A good mystery and an attentive audience are the perfect blend for one Audio-Reader volunteer.
Darcy Schild can close her eyes and remember listening to her parents read a children's book to her each night as she grew up in Lawrence. She has been hooked on reading ever since.
Schild has shared her passion for books and reading the last 17 years as a devoted volunteer with Audio-Reader, a closed circuit radio station that broadcasts to more than 6,000 blind, elderly and disabled people across Kansas and western Missouri. Schild spends five to 10 hours a week at the station, reading the New York Times Book Review section, mysteries and other fiction books. She also substitutes on live newspaper broadcasts.
In addition, Schild keeps busy during the weekends assisting Volunteer Coordinator Diana Frederick with a multitude of clerical tasks, such as checking and erasing tapes, filing and recording. Schild estimates that she has read more than 200 books for Audio-Reader, and been a substitute for almost every broadcast the station offers.
"Over the years, I've recorded just about everything that they have on the air at Audio-Reader," she said.
It's no wonder that Darcy won the Volunteer of the Year award at the Roger Hill Celebration of Volunteerism this April.
With a lifelong love of reading and the theater, Schild thrives during recording time at Audio-Reader.
"I love books and I love sharing books with people," she said. "I like reading to people. It's kind of a creative expression for me that I enjoy doing. I've gotten to know some of the listeners and it's really nice to know that, in addition to getting to do something I like, it's also something that's helpful and enjoyable for some other people."
Schild is one of eight skilled audio describers who provide narratives of some performances at the Lied Center and area theaters. Using special transmitting equipment, Schild describes what is happening on stage for theater patrons who wear a small headset. She loves the rush of describing live without a script.
"Theater description is something that's new and totally different type of challenge," Schild said. "But it's been a lot of fun doing that, too. It's exhilarating. It's like doing a performance of almost any kind. Some people have sort of looked at this like sports commentary, where you're sitting there watching something going on and trying to describe what's happening."
She said the audio describers try not to talk while the performers are speaking or singing because "we don't want to cover their lines. It's challenging to figure out what you want to say and say it really fast and then be quiet." Describing to the visually impaired has helped Schild develop a greater "awareness of other people's perceptions of the world."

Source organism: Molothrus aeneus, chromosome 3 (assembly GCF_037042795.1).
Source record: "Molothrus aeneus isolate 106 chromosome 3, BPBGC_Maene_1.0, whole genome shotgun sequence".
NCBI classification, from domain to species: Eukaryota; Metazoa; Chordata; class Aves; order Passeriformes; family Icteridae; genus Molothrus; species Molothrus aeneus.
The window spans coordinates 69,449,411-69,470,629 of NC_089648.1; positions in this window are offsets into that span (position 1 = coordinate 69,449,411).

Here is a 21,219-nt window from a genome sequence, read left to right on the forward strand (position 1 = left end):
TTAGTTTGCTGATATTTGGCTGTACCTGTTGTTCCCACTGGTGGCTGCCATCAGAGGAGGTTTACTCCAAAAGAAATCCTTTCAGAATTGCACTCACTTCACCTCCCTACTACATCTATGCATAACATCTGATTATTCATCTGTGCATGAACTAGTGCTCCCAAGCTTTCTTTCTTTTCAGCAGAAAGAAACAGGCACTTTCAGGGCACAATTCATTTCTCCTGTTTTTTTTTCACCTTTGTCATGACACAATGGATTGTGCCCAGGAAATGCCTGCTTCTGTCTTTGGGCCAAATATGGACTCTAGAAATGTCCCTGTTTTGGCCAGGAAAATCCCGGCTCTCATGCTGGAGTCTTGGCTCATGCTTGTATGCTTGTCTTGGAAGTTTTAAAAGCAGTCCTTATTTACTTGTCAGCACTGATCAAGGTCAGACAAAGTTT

After taking theater classes for a couple of years at Kansas University, Schild switched her major from theater to education. She eventually received a master's degree in library science from the University of Michigan. Schild has been the library/media specialist at Schwegler School since 1981.
Born and raised in Lawrence, Schild couldn't be happier living in her native city.
"I think Lawrence is a special community," she said, "I think that probably the community as a whole was sort of an influence that was important in shaping who I am."
Schild can't say enough positive things about the staff and volunteers at Audio-Reader.
"I really have enjoyed working with the staff up there," Schild said. "I think that I've developed some definite friendships and relationships through my experiences -- both with other volunteers and staff members. Seventeen years is quite a while. It's just kind of part of my life now."
Frederick feels lucky to have such a special volunteer helping at the reading service. She gushes when praising Schild's achievements.
"If we had a whole group of Darcys, our volunteer worries would be over," Frederick said. "The depth of her contributions to Audio-Reader is immeasurable. Lawrence is truly blessed to have the benefit of Darcy's unending time and talent."
Schild keeps an active schedule away from work and Audio-Reader. She has volunteered with performances at the Lawrence Community Theatre and Topeka Civic Theatre. Schild has also served on the board of directors of the River City Lions Club. She loves weaving and spending time with her two cats and two dogs.
On several occasions, Schild has held down the fort at Audio-Reader while staff were out of town attending conventions, assisting other volunteers and answering phones. Schild, though, lives for reading a good mystery and hearing the words come alive for the listener.
-- The Volunteer Profile is a service of the Roger Hill Volunteer Center.